Antipsychotic Use Skyrockets in America's Poorest Children

Fran Lowry

March 12, 2013

Antipsychotic use among Medicaid-insured children from low- or very-low-income families skyrocketed in just under a decade, new research shows.

Investigators from the University of Maryland in Baltimore found that from 1997 to 2006, use of antipsychotic medications in this population increased 7- to 12-fold, with most of the increased use associated with treatment for behavioral problems.

"Awareness of the expanding use of antipsychotic medications in the emotional and behavioral treatment of children has been noted in several studies of community-based pediatric populations," lead author Julie Magno Zito, PhD, from the University of Maryland, told Medscape Medical News.

"But," she added, "additional information is needed on trends in our neediest youth, namely according to how antipsychotic users differ in terms of their eligibility for Medicaid insurance coverage and the reasons for use. Such information would help to characterize the 'who' and 'why' of expanded antipsychotic use."

The study is published in the March issue of Psychiatric Services.

Call to Action

In the current observational, cross-sectional study, Dr. Zito and colleagues analyzed claims data for 456,315 youths aged 2 to 17 years who were continuously enrolled in Medicaid in a mid-Atlantic state from 1997 to 2006.

They focused on the use of antipsychotic drugs in the following Medicaid-eligibility categories: foster care; State Children's Health Insurance Program (SCHIP), currently known as the Children's Health Insurance Program; Temporary Assistance for Needy Families (TANF), for children whose family income was at or below the federal poverty level; and Supplemental Security Income (SSI).

The researchers found that the prevalence of use of antipsychotic medications almost tripled, from 1.2% in 1997 to 3.2% in 2006.

This growth was greatest in youth enrolled in SCHIP (adjusted odds ratio [AOR], 5.9), followed by those in foster care (AOR, 4.1) and TANF (AOR, 3.6), and least among children with SSI (AOR, 2.8).

"The children on SSI are the ones we would presume to be the sickest," Dr. Zito noted. "This 6-fold increase for near-poor or SCHIP children and the 3.6-fold increase among poor or TANF children in a decade means that there was increasing use among the vast majority of enrollees and not, as one would expect, among the small minority, approximately 10%, on SSI, who qualify as the most vulnerable."

During this decade, 9320 children received a prescription for an antipsychotic. The growth in prescribing was most pronounced for pediatric bipolar disorder (AOR, 3.77) and behavioral conditions such as attention-deficit/hyperactivity disorder (ADHD) and conduct disorder (AOR, 3.48).

The researchers also found that the proportion of children using antipsychotics from 1997 to 2006 increased significantly more among African Americans and Hispanics than among whites.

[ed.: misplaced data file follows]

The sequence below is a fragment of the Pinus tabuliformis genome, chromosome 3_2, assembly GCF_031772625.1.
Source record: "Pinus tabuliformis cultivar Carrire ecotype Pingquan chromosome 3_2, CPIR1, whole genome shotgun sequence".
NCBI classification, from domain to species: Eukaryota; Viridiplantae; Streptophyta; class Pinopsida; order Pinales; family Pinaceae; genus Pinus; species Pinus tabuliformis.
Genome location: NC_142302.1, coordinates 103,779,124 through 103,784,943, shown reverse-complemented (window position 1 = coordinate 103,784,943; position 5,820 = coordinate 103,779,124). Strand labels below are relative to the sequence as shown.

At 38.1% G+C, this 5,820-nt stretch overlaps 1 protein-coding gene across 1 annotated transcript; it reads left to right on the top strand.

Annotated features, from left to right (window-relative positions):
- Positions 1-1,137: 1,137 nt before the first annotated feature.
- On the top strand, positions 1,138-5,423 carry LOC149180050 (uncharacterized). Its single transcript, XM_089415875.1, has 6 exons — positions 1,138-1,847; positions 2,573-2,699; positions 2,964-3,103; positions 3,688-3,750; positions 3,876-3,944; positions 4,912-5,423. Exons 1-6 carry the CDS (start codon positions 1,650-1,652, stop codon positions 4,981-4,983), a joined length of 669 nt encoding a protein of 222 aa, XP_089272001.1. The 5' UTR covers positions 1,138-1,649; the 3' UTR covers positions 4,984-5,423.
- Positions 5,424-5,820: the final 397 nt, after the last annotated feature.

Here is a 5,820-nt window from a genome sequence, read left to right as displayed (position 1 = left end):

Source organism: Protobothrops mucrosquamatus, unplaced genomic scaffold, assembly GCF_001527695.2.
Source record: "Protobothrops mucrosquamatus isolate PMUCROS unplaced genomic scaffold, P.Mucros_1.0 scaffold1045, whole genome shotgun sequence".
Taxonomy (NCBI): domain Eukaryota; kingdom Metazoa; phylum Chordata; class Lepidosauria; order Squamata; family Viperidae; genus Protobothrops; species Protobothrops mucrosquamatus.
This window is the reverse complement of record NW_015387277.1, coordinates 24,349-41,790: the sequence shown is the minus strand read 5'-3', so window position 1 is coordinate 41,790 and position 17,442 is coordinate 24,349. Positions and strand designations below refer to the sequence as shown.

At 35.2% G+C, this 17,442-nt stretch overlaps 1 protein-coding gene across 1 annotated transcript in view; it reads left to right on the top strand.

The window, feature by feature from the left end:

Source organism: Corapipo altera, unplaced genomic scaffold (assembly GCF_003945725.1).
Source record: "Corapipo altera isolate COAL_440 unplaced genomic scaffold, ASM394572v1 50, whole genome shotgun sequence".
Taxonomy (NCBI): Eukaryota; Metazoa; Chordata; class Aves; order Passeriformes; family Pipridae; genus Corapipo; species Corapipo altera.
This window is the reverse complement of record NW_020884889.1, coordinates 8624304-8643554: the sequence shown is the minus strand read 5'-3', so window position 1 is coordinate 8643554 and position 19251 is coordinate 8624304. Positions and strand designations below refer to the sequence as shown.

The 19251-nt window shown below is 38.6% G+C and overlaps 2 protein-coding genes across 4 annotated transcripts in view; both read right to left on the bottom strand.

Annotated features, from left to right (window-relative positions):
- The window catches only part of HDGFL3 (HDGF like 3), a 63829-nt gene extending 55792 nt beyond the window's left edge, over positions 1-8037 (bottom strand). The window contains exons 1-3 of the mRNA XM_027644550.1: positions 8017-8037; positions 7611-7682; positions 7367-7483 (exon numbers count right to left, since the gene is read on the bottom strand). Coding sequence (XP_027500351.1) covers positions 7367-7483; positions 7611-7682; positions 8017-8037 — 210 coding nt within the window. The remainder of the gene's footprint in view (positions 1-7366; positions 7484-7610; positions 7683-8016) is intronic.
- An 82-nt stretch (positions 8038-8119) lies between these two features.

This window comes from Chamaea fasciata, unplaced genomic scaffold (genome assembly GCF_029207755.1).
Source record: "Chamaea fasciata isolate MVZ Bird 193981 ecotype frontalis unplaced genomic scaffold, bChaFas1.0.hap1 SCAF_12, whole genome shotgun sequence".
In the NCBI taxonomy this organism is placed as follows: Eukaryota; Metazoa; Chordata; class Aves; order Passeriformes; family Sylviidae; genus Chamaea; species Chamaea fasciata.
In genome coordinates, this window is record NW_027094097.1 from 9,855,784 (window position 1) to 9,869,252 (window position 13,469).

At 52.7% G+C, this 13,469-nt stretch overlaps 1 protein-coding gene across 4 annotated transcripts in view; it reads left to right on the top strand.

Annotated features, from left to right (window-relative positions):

"These data support a call to action for outcomes research to better establish clinical appropriateness and to encourage system-wide oversight for quality assurance," Dr. Zito said.

Postmarketing surveillance studies are also needed to assess the outcomes of community-based psychiatric treatment, she added.

"This is particularly true when medications are used for off-label conditions that have minimal or no evidence of benefit relative to medications with FDA labeling for a particular diagnosis," she said.

Psychotherapy Undervalued

"This is a continuation of the important work by Dr. Zito and her group," R. Scott Benson, MD, a child and adolescent psychiatrist in private practice in Pensacola, Florida, told Medscape Medical News.

In this article, the researchers acknowledge that there are many factors involved in the increased rate of prescriptions for antipsychotics in children, Dr. Benson pointed out.

"There is always the suggestion that these children are given a diagnosis without the benefit of the comprehensive assessment that these psychiatric conditions demand. And there is the suggestion that the reimbursement system undervalues effective psychotherapy interventions and overvalues prescribing medication," he said.

He added that the American Psychiatric Association and the American Academy of Child and Adolescent Psychiatry have developed guidelines for the evaluation of children and the use of evidence-based treatment.

"Florida and other states have developed consultation services for physicians who are providing care to these children, and we have seen a reduction in the prescription of these medications. Also, when they are prescribed, there is closer monitoring for safety and effectiveness," Dr. Benson said.

Dr. Zito and Dr. Benson report no relevant financial relationships.

Psychiatr Serv. 2013;64:223-229. Abstract

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